|Part of a series on Islam|
|Legal vocations and titles|
Ahkam (aḥkām, Arabic: أحكام "provisions", plural of ḥukm (حُكْم)) is an Islamic term with several meanings. In the Quran, the word hukm is variously used to mean arbitration, judgement, authority, or God's will. In the early Islamic period, the Kharijites gave it political connotations by declaring that they accept only the hukm of God (حُكْمُ اللّهِ). The word acquired new meanings in the course of Islamic history, being used to refer to worldly executive power or to a court decision. In the plural, ahkam, it commonly refers to specific Quranic rules, or to the legal rulings derived using the methodology of fiqh. Sharia rulings fall into one of five categories known as "the five decisions" (al-aḥkām al-khamsa): mandatory (farḍ or wājib), recommended (mandūb or mustaḥabb), neutral (mubāḥ), reprehensible (makrūh), and forbidden (ḥarām). According to scholar of Islam Joseph Schacht, the categories were developed at least two centuries after Muhammad's time.[Note 1]
Sharia rulings fall into one of five categories known as “the five rulings” (الأحكام الخمسة, al-aḥkām al-khamsa):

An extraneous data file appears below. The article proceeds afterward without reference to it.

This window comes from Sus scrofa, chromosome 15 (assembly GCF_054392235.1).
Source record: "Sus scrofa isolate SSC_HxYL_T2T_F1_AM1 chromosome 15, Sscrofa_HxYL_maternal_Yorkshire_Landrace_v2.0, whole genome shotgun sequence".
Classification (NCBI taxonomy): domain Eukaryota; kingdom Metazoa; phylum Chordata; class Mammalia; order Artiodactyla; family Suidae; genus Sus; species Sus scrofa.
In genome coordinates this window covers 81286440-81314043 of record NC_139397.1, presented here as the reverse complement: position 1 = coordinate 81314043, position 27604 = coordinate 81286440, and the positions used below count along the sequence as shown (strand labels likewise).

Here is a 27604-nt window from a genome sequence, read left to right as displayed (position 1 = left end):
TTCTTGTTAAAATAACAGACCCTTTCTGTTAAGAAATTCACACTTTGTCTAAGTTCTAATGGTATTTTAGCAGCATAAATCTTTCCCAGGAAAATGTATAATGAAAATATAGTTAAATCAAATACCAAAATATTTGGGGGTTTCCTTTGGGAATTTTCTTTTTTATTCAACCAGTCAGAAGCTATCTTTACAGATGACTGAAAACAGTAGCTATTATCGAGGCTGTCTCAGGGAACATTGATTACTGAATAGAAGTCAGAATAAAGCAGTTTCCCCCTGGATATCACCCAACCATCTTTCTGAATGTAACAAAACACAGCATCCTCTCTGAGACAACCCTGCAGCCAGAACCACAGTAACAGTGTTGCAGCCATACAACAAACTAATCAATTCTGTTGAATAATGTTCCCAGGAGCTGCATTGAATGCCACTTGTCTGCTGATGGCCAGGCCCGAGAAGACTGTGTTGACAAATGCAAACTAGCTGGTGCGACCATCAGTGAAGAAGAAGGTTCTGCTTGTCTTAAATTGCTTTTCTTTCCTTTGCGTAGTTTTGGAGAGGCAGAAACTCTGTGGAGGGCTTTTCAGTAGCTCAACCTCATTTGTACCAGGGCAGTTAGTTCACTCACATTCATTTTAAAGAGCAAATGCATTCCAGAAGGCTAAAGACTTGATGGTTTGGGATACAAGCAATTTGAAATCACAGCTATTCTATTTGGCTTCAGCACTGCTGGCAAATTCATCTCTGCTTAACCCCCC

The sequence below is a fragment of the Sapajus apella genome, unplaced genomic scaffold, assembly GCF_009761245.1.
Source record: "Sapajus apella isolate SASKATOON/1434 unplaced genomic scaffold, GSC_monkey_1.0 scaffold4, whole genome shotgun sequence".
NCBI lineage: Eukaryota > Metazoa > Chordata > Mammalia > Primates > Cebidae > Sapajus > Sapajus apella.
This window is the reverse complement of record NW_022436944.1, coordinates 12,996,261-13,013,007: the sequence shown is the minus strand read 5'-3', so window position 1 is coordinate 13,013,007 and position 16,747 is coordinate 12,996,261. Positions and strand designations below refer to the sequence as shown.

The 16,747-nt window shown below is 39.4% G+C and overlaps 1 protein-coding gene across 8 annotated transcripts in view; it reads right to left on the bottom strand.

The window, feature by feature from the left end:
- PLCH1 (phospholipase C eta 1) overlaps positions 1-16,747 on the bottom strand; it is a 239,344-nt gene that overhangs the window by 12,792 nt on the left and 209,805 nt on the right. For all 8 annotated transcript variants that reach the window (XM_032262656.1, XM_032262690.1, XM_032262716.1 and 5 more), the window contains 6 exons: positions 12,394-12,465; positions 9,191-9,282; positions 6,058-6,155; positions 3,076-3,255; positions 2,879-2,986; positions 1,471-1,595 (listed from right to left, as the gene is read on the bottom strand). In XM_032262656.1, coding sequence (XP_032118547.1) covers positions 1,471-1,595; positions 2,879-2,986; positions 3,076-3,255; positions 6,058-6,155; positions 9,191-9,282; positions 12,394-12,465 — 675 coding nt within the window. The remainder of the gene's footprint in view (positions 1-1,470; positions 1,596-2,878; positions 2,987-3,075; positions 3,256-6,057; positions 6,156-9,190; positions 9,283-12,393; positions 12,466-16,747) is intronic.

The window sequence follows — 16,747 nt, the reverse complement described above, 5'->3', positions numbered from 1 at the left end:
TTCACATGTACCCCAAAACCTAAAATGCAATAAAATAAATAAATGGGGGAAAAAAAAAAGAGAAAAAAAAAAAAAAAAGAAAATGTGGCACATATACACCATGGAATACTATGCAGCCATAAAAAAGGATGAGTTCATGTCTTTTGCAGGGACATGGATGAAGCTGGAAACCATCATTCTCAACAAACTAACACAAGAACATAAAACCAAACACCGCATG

It is a sin or a crime to perform a forbidden action or not to perform a mandatory action. Reprehensible acts should be avoided, but they are not considered to be sinful or punishable in court. Avoiding reprehensible acts and performing recommended acts is held to be subject of reward in the afterlife, while allowed actions entail no judgement from God. Jurists disagree on whether the term ḥalāl covers the first three or the first four categories. The legal and moral verdict depends on whether the action is committed out of necessity (ḍarūra).
The ḥukm shar‘ī (aḥkām) in its literal sense carries the meaning of a rule of Islamic law. Thus aḥkām (rules) is the plural form of ḥukm (rule), which means rule, command, the absolute, order, judgment, injunction, prescription, and decree. This rule could be a rule of any kind; it is to command one to delegate an order to another whether approval or disapproval. You could say that the moon is rising or the moon is not rising, or that fire burns. Technically, it is considered a rule of Islamic law. Āmidī (d. 631/1234) defines adillah as the science of the proofs of fiqh and the indications that they provide with regard to the aḥkām of the sharī‘ah. The ḥukm shar‘ī consists of four fundamental elements. These elements are: the Ḥākim (Lawgiver), the maḥkūm alayh (the subject), the maḥkūm fīh (the act of the mukallaf), and the ḥukm (ruling).
Religious precepts may be relaxed under certain extraordinary conditions. For example, although Muslims are required to fast during Ramadan, it is not only acceptable but recommended for an ill man to break his fast if fasting will worsen his illness.